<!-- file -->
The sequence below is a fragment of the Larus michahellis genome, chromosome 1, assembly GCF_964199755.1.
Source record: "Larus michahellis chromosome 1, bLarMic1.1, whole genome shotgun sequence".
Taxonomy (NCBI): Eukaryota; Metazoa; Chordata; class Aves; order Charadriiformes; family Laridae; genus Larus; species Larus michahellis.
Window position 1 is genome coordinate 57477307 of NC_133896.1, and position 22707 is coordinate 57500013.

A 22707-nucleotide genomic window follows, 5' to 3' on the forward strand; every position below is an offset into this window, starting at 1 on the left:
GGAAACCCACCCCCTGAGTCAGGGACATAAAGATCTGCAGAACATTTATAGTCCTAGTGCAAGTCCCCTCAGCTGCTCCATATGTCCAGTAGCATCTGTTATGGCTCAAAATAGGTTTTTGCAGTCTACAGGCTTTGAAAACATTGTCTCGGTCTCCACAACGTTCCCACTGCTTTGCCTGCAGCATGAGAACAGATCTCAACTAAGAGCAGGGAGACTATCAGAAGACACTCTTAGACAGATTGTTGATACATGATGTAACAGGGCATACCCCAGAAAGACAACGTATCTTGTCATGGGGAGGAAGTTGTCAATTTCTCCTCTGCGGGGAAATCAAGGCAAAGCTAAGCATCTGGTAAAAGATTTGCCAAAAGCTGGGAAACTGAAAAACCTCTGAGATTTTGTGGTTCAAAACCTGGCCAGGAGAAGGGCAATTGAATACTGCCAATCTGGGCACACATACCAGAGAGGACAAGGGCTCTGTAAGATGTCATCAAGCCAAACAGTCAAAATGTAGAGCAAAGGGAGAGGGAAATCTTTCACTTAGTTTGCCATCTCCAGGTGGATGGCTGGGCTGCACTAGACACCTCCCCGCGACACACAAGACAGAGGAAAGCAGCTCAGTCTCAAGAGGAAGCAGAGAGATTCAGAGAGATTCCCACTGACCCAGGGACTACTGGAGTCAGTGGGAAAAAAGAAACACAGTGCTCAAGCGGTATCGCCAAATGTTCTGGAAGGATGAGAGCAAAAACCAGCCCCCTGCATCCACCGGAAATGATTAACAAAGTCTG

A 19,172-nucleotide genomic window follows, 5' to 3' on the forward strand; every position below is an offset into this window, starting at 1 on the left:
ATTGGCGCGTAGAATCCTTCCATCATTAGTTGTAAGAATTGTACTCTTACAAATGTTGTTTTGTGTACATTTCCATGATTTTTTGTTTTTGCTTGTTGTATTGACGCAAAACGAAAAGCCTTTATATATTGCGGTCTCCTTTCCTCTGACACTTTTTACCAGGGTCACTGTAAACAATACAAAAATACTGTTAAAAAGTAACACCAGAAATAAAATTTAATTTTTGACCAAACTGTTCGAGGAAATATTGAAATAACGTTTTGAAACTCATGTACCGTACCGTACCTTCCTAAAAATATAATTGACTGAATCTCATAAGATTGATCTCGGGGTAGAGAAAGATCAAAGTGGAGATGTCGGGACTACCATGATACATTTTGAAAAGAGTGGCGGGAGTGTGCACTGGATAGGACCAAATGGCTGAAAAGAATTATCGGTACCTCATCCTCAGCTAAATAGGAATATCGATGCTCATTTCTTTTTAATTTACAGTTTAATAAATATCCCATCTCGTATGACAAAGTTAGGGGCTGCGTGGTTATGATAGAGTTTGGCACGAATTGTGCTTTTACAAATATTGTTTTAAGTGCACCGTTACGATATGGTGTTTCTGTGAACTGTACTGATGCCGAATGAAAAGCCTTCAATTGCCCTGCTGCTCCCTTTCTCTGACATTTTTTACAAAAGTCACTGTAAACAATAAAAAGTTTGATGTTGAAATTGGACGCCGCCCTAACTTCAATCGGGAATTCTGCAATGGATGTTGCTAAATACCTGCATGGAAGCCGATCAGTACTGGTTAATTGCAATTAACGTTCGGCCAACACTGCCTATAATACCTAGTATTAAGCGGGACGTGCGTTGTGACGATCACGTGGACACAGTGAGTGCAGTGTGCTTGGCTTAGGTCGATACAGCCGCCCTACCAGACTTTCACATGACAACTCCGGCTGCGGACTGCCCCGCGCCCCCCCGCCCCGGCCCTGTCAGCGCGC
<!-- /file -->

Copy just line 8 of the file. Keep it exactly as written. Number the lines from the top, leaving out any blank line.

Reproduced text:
ATTGGCGCGTAGAATCCTTCCATCATTAGTTGTAAGAATTGTACTCTTACAAATGTTGTTTTGTGTACATTTCCATGATTTTTTGTTTTTGCTTGTTGTATTGACGCAAAACGAAAAGCCTTTATATATTGCGGTCTCCTTTCCTCTGACACTTTTTACCAGGGTCACTGTAAACAATACAAAAATACTGTTAAAAAGTAACACCAGAAATAAAATTTAATTTTTGACCAAACTGTTCGAGGAAATATTGAAATAACGTTTTGAAACTCATGTACCGTACCGTACCTTCCTAAAAATATAATTGACTGAATCTCATAAGATTGATCTCGGGGTAGAGAAAGATCAAAGTGGAGATGTCGGGACTACCATGATACATTTTGAAAAGAGTGGCGGGAGTGTGCACTGGATAGGACCAAATGGCTGAAAAGAATTATCGGTACCTCATCCTCAGCTAAATAGGAATATCGATGCTCATTTCTTTTTAATTTACAGTTTAATAAATATCCCATCTCGTATGACAAAGTTAGGGGCTGCGTGGTTATGATAGAGTTTGGCACGAATTGTGCTTTTACAAATATTGTTTTAAGTGCACCGTTACGATATGGTGTTTCTGTGAACTGTACTGATGCCGAATGAAAAGCCTTCAATTGCCCTGCTGCTCCCTTTCTCTGACATTTTTTACAAAAGTCACTGTAAACAATAAAAAGTTTGATGTTGAAATTGGACGCCGCCCTAACTTCAATCGGGAATTCTGCAATGGATGTTGCTAAATACCTGCATGGAAGCCGATCAGTACTGGTTAATTGCAATTAACGTTCGGCCAACACTGCCTATAATACCTAGTATTAAGCGGGACGTGCGTTGTGACGATCACGTGGACACAGTGAGTGCAGTGTGCTTGGCTTAGGTCGATACAGCCGCCCTACCAGACTTTCACATGACAACTCCGGCTGCGGACTGCCCCGCGCCCCCCCGCCCCGGCCCTGTCAGCGCGC